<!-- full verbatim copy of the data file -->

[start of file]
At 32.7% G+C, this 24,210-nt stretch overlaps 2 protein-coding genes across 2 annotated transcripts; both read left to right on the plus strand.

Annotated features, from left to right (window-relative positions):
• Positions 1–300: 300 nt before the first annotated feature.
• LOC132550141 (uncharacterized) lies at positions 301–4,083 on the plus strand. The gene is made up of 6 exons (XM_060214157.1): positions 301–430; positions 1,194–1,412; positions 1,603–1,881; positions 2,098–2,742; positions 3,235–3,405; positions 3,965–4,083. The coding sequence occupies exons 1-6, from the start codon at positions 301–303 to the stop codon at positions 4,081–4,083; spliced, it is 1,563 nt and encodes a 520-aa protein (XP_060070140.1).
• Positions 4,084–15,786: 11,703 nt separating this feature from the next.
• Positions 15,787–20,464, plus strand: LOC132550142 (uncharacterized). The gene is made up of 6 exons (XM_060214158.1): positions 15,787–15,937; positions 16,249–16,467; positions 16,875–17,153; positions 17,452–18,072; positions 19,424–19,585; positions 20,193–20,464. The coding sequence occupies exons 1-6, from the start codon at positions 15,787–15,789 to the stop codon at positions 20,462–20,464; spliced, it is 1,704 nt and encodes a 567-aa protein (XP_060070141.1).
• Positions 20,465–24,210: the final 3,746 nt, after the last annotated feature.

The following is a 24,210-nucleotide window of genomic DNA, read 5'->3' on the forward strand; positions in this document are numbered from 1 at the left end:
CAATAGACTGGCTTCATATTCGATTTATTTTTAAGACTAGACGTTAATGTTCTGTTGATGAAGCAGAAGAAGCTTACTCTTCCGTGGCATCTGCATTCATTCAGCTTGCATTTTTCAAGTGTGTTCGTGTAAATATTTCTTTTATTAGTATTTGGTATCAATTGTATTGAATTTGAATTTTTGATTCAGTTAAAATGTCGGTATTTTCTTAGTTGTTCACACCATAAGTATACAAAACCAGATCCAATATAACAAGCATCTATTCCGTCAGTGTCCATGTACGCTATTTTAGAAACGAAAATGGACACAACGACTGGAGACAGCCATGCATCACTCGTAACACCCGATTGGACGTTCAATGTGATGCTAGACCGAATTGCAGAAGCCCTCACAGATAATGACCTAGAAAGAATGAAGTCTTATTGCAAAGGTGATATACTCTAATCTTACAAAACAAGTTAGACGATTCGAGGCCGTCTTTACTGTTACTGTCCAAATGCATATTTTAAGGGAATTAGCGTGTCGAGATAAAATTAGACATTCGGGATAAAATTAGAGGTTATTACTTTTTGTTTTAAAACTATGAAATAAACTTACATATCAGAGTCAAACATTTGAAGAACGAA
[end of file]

At 32.7% G+C, this 24,210-nt stretch overlaps 2 protein-coding genes across 2 annotated transcripts; both read left to right on the plus strand.

Annotated features, from left to right (window-relative positions):
• Positions 1–300: 300 nt before the first annotated feature.
• LOC132550141 (uncharacterized) lies at positions 301–4,083 on the plus strand. The gene is made up of 6 exons (XM_060214157.1): positions 301–430; positions 1,194–1,412; positions 1,603–1,881; positions 2,098–2,742; positions 3,235–3,405; positions 3,965–4,083. The coding sequence occupies exons 1-6, from the start codon at positions 301–303 to the stop codon at positions 4,081–4,083; spliced, it is 1,563 nt and encodes a 520-aa protein (XP_060070140.1).
• Positions 4,084–15,786: 11,703 nt separating this feature from the next.
• Positions 15,787–20,464, plus strand: LOC132550142 (uncharacterized). The gene is made up of 6 exons (XM_060214158.1): positions 15,787–15,937; positions 16,249–16,467; positions 16,875–17,153; positions 17,452–18,072; positions 19,424–19,585; positions 20,193–20,464. The coding sequence occupies exons 1-6, from the start codon at positions 15,787–15,789 to the stop codon at positions 20,462–20,464; spliced, it is 1,704 nt and encodes a 567-aa protein (XP_060070141.1).
• Positions 20,465–24,210: the final 3,746 nt, after the last annotated feature.

The following is a 24,210-nucleotide window of genomic DNA, read 5'->3' on the forward strand; positions in this document are numbered from 1 at the left end:
CAATAGACTGGCTTCATATTCGATTTATTTTTAAGACTAGACGTTAATGTTCTGTTGATGAAGCAGAAGAAGCTTACTCTTCCGTGGCATCTGCATTCATTCAGCTTGCATTTTTCAAGTGTGTTCGTGTAAATATTTCTTTTATTAGTATTTGGTATCAATTGTATTGAATTTGAATTTTTGATTCAGTTAAAATGTCGGTATTTTCTTAGTTGTTCACACCATAAGTATACAAAACCAGATCCAATATAACAAGCATCTATTCCGTCAGTGTCCATGTACGCTATTTTAGAAACGAAAATGGACACAACGACTGGAGACAGCCATGCATCACTCGTAACACCCGATTGGACGTTCAATGTGATGCTAGACCGAATTGCAGAAGCCCTCACAGATAATGACCTAGAAAGAATGAAGTCTTATTGCAAAGGTGATATACTCTAATCTTACAAAACAAGTTAGACGATTCGAGGCCGTCTTTACTGTTACTGTCCAAATGCATATTTTAAGGGAATTAGCGTGTCGAGATAAAATTAGACATTCGGGATAAAATTAGAGGTTATTACTTTTTGTTTTAAAACTATGAAATAAACTTACATATCAGAGTCAAACATTTGAAGAACGAA